In Nassau County, control of the legislature appeared to remain in Republican hands Wednesday, the party retaining an 11-8 advantage over the Democrats with all 1,160 districts reporting. However, Republican Robert A. Gemino Jr. led Democrat Delia M. DeRiggi-Whitton by just 37 votes, 6,040 to 6,003, in the 18th Legislative District, while in the in the 14th District Republican Joseph V. Belesi led Democrat Eva M. Pearson, 5,622 to 5,571 - a margin of 51 votes. It was not immediately clear how absentee ballots might come into play, if they would.
Nassau GOP chairman Joseph Mondello conceded that Democrat Carrie Solages had beaten Republican incumbent John Ciotti in the 3rd District, though Ciotti did not concede. Those two were separated by little more than 400 votes after all precincts reported. In the 4th District, Republican Denise Ford had 51 percent of the vote, with Democratic challenger Darlene Tangney taking 48 percent with almost 60 percent of the districts reporting - but went on to win by almost 1,000 votes after all districts had reported, according to the Board of Elections.
Local voters also returned all three town supervisors in Nassau -- in North Hempstead, where Democrat Jon Kaiman defeated Republican Lee Tu, and in Hempstead and Oyster Bay, where incumbent Republicans Kate Murray and John Venditto were re-elected. Democratic Glen Cove Mayor Ralph V. Suozzi, father of former Nassau County Executive Tom Suozzi, defeated Republican challenger Paul L. Meli, 2,915 to 2,798, a total of 117 votes. Voters in Long Beach were electing three members to the five-member City Council, which selects the city manager. The three top vote-getters there were all Democrats: Len Torres, Fran Adelson and Scott Mandel.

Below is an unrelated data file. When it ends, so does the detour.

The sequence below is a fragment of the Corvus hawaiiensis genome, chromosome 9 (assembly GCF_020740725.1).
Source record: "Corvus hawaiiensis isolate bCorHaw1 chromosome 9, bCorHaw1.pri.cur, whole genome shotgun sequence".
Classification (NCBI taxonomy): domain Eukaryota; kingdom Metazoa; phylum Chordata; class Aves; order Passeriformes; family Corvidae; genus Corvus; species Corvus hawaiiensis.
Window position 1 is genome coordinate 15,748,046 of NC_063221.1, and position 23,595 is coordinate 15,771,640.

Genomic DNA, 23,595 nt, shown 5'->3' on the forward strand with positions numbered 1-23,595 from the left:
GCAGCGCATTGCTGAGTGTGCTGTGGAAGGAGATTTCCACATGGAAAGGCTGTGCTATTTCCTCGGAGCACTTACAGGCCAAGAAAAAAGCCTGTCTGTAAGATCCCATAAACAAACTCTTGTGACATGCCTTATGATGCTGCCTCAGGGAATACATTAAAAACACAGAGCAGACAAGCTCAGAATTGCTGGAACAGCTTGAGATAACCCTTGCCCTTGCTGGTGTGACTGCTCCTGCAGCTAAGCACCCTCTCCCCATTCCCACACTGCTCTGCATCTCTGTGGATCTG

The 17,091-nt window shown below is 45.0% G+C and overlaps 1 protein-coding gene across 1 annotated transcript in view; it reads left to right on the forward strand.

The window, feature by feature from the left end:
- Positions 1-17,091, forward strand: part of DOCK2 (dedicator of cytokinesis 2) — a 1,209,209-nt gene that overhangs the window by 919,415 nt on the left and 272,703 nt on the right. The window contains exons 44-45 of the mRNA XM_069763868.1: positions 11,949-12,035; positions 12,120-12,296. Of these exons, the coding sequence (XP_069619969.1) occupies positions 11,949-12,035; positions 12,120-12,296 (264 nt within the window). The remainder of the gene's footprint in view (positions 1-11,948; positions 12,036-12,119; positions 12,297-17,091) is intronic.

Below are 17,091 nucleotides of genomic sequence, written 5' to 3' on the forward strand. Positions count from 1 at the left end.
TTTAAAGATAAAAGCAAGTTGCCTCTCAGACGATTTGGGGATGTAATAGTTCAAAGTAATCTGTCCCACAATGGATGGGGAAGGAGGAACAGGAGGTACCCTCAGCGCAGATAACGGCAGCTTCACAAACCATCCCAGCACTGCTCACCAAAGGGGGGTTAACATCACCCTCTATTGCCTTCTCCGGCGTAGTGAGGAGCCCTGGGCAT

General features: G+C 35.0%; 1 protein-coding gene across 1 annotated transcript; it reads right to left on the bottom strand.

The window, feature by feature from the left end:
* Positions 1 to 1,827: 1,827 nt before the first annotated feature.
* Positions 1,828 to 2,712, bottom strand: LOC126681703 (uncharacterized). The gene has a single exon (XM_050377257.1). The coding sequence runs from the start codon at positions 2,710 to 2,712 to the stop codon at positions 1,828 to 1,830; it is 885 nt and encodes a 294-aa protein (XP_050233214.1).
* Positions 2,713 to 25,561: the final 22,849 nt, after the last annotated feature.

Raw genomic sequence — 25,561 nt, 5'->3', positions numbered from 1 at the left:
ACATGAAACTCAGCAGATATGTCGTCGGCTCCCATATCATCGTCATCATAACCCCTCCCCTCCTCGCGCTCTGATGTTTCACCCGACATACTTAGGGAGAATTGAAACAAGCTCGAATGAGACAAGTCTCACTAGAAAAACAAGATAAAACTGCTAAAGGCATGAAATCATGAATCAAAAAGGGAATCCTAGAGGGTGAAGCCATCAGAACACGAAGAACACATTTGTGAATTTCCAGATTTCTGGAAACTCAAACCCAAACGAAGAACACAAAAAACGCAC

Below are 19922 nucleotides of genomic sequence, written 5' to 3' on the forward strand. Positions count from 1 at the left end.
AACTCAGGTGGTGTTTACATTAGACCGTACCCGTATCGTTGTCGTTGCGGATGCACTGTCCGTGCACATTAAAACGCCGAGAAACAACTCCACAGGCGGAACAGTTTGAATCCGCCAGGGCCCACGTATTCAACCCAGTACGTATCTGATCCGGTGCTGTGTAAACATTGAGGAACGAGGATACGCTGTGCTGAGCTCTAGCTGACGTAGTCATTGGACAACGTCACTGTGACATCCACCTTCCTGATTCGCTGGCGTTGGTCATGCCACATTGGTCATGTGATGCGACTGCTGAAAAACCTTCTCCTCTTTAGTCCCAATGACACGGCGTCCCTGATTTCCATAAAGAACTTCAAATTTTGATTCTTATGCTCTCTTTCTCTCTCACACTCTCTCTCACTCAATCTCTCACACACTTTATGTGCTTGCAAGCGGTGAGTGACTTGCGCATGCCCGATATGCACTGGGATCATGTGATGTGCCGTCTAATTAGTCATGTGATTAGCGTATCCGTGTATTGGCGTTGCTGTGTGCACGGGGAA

Still, little doubt remained that the biggest win of the night belonged to Bellone.
Both Bellone and Carpenter were running in the shadow of Levy, the lame duck who in the past year switched parties, made a losing bid for governor and shocked the local political world by deciding not to seek a third term. Instead, he turned over his $4 million campaign fund to the district attorney after prosecutors raised questions about his fundraising.
Addressing cheering supporters at a union headquarters in Hauppauge, Bellone, the Town of Babylon supervisor, said: "Because of your hard work, the voters of Suffolk County have given us a huge victory." He pledged to work with county lawmakers to "create jobs and opportunities," and promised more efficient government in his administration. "When we create that government and opportunity," he said, "it will be accessible to every resident of our county."
Carpenter conceded shortly before midnight.
Later, in a statement, she said: "We fought the good fight and remained firm in our belief that fiscal sanity must be returned to Suffolk County government and that Suffolk County government must be returned to the people. Tomorrow is a new day and the sun will shine. I will return to my job as treasurer and will continue to do the best job possible for the taxpayers of our county."
With Rick Brand, William Murphy, Paul LaRocco, Aisha Al-Muslim, Emi Endo, Sarah Crichton, Patrick Whittle, Sophia Chang, Stacey Altherr, Carl MacGowan, Nicholas Spangler, Emily C. Dooley, Gary Dymski and Erin Geismar